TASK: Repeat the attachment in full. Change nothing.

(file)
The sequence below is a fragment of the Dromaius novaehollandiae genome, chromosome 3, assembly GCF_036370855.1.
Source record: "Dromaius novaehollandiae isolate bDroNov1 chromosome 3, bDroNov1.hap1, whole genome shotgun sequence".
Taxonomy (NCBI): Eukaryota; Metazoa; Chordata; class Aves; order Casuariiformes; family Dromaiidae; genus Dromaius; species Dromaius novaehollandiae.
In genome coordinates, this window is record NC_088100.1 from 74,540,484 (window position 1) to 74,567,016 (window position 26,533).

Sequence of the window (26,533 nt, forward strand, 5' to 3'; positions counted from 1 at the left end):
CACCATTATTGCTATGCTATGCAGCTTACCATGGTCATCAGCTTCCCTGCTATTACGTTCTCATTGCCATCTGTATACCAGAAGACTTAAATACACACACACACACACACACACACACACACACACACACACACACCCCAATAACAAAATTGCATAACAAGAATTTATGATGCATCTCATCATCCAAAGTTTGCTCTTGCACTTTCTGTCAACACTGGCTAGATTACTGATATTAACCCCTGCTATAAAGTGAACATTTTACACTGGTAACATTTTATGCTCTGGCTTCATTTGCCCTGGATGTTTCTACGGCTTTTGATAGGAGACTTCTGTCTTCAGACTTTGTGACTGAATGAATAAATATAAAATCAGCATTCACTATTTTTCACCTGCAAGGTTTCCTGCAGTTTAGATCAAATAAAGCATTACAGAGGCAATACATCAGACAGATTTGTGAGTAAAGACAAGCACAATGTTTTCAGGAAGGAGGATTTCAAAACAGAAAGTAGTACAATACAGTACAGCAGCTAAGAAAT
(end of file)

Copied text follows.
The sequence below is a fragment of the Dromaius novaehollandiae genome, chromosome 3, assembly GCF_036370855.1.
Source record: "Dromaius novaehollandiae isolate bDroNov1 chromosome 3, bDroNov1.hap1, whole genome shotgun sequence".
Taxonomy (NCBI): Eukaryota; Metazoa; Chordata; class Aves; order Casuariiformes; family Dromaiidae; genus Dromaius; species Dromaius novaehollandiae.
In genome coordinates, this window is record NC_088100.1 from 74,540,484 (window position 1) to 74,567,016 (window position 26,533).

Sequence of the window (26,533 nt, forward strand, 5' to 3'; positions counted from 1 at the left end):
CACCATTATTGCTATGCTATGCAGCTTACCATGGTCATCAGCTTCCCTGCTATTACGTTCTCATTGCCATCTGTATACCAGAAGACTTAAATACACACACACACACACACACACACACACACACACACACACACACCCCAATAACAAAATTGCATAACAAGAATTTATGATGCATCTCATCATCCAAAGTTTGCTCTTGCACTTTCTGTCAACACTGGCTAGATTACTGATATTAACCCCTGCTATAAAGTGAACATTTTACACTGGTAACATTTTATGCTCTGGCTTCATTTGCCCTGGATGTTTCTACGGCTTTTGATAGGAGACTTCTGTCTTCAGACTTTGTGACTGAATGAATAAATATAAAATCAGCATTCACTATTTTTCACCTGCAAGGTTTCCTGCAGTTTAGATCAAATAAAGCATTACAGAGGCAATACATCAGACAGATTTGTGAGTAAAGACAAGCACAATGTTTTCAGGAAGGAGGATTTCAAAACAGAAAGTAGTACAATACAGTACAGCAGCTAAGAAAT